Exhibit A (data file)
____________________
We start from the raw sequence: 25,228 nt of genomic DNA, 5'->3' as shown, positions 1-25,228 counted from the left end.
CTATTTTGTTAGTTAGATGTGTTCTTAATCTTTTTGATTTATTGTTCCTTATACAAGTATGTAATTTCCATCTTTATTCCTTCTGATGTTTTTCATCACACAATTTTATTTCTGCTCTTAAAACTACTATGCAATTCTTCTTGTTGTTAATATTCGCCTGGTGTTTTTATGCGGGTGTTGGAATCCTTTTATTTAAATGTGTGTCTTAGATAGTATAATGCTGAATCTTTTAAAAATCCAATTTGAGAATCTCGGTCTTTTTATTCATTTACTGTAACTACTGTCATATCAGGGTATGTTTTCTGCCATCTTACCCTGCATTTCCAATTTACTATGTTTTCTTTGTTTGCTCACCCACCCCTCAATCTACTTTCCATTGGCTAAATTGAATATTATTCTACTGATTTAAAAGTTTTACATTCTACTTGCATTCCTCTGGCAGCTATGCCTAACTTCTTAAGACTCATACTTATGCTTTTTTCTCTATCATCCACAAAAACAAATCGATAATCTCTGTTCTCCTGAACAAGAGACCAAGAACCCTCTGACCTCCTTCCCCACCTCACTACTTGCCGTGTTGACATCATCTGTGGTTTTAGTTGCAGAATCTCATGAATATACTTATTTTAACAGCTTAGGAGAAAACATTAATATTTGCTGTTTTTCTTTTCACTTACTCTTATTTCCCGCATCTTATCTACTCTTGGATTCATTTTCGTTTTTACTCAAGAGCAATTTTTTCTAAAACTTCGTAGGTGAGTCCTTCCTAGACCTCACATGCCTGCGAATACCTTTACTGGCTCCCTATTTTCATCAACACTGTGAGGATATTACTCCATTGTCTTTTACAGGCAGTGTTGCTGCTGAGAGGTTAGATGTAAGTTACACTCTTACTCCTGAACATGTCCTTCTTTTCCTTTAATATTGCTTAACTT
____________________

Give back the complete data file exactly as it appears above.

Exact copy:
We start from the raw sequence: 25,228 nt of genomic DNA, 5'->3' as shown, positions 1-25,228 counted from the left end.
CTATTTTGTTAGTTAGATGTGTTCTTAATCTTTTTGATTTATTGTTCCTTATACAAGTATGTAATTTCCATCTTTATTCCTTCTGATGTTTTTCATCACACAATTTTATTTCTGCTCTTAAAACTACTATGCAATTCTTCTTGTTGTTAATATTCGCCTGGTGTTTTTATGCGGGTGTTGGAATCCTTTTATTTAAATGTGTGTCTTAGATAGTATAATGCTGAATCTTTTAAAAATCCAATTTGAGAATCTCGGTCTTTTTATTCATTTACTGTAACTACTGTCATATCAGGGTATGTTTTCTGCCATCTTACCCTGCATTTCCAATTTACTATGTTTTCTTTGTTTGCTCACCCACCCCTCAATCTACTTTCCATTGGCTAAATTGAATATTATTCTACTGATTTAAAAGTTTTACATTCTACTTGCATTCCTCTGGCAGCTATGCCTAACTTCTTAAGACTCATACTTATGCTTTTTTCTCTATCATCCACAAAAACAAATCGATAATCTCTGTTCTCCTGAACAAGAGACCAAGAACCCTCTGACCTCCTTCCCCACCTCACTACTTGCCGTGTTGACATCATCTGTGGTTTTAGTTGCAGAATCTCATGAATATACTTATTTTAACAGCTTAGGAGAAAACATTAATATTTGCTGTTTTTCTTTTCACTTACTCTTATTTCCCGCATCTTATCTACTCTTGGATTCATTTTCGTTTTTACTCAAGAGCAATTTTTTCTAAAACTTCGTAGGTGAGTCCTTCCTAGACCTCACATGCCTGCGAATACCTTTACTGGCTCCCTATTTTCATCAACACTGTGAGGATATTACTCCATTGTCTTTTACAGGCAGTGTTGCTGCTGAGAGGTTAGATGTAAGTTACACTCTTACTCCTGAACATGTCCTTCTTTTCCTTTAATATTGCTTAACTT